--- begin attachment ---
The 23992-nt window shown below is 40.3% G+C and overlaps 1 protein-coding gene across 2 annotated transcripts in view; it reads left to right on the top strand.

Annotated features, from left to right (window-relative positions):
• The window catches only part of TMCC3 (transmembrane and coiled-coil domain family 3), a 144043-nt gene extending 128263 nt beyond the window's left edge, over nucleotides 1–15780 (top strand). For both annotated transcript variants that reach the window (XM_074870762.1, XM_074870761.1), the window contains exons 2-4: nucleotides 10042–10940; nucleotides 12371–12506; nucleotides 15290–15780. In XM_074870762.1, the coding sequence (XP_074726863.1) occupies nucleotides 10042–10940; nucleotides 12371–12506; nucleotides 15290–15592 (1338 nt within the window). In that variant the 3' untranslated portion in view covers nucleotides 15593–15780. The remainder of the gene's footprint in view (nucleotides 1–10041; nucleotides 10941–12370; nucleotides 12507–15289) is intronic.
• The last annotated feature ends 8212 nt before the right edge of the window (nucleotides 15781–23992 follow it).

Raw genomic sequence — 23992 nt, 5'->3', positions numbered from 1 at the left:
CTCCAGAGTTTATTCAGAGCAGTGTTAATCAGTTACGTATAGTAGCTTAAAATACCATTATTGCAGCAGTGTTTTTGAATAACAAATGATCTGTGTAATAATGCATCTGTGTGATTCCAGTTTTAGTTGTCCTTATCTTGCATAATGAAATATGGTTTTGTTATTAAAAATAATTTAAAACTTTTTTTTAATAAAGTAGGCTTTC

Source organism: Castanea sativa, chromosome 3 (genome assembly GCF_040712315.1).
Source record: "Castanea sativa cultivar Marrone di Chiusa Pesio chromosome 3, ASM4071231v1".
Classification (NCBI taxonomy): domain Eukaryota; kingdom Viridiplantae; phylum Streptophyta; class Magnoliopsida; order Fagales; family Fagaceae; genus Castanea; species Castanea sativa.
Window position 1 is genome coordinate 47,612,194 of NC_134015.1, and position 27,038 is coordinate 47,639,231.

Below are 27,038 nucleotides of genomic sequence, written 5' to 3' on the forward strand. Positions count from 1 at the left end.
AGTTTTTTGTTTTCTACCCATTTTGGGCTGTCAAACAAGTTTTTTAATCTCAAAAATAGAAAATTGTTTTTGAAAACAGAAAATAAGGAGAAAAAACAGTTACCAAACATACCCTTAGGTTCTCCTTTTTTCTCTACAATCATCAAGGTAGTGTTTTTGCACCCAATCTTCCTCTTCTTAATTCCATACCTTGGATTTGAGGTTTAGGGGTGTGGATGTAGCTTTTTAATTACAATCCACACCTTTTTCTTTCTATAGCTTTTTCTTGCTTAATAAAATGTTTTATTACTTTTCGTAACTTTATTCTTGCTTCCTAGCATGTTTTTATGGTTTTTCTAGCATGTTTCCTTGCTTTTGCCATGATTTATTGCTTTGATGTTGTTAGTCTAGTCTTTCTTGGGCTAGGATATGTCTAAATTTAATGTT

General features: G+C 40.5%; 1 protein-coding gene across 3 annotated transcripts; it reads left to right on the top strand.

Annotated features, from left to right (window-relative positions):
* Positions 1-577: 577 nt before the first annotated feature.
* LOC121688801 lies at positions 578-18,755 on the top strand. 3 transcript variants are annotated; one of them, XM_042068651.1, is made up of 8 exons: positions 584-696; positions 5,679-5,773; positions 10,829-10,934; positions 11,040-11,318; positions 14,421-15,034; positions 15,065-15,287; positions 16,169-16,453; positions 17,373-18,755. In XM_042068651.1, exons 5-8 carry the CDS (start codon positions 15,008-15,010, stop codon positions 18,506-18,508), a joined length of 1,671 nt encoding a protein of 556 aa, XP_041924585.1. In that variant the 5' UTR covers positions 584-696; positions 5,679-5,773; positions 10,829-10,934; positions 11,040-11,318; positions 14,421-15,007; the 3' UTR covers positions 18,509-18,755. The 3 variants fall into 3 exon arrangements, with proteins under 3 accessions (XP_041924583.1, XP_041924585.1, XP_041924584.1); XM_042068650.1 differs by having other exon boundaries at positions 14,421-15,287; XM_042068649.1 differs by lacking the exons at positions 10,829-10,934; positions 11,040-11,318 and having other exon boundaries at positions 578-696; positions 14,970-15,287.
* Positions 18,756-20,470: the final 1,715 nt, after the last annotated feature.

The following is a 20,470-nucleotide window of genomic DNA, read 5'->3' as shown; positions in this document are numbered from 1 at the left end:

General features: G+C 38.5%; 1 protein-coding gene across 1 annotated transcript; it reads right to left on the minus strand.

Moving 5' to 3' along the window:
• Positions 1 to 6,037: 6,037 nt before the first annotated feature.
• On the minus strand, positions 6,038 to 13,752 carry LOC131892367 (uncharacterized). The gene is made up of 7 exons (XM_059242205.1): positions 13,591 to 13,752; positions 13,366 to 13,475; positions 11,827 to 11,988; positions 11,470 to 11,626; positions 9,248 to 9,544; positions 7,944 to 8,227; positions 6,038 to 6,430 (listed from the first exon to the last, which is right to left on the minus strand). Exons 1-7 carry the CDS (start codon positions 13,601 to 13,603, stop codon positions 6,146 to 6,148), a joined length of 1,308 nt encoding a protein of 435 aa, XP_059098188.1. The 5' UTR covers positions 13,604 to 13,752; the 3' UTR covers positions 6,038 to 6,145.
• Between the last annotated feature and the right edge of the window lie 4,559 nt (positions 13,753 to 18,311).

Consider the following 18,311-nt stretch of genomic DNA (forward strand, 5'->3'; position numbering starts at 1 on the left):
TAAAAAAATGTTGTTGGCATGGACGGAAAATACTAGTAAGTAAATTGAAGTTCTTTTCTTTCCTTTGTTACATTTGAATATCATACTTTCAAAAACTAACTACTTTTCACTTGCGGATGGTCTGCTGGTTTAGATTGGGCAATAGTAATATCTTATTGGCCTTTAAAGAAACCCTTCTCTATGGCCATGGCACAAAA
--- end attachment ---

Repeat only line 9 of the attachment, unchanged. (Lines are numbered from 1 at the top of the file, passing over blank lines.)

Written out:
Classification (NCBI taxonomy): domain Eukaryota; kingdom Viridiplantae; phylum Streptophyta; class Magnoliopsida; order Fagales; family Fagaceae; genus Castanea; species Castanea sativa.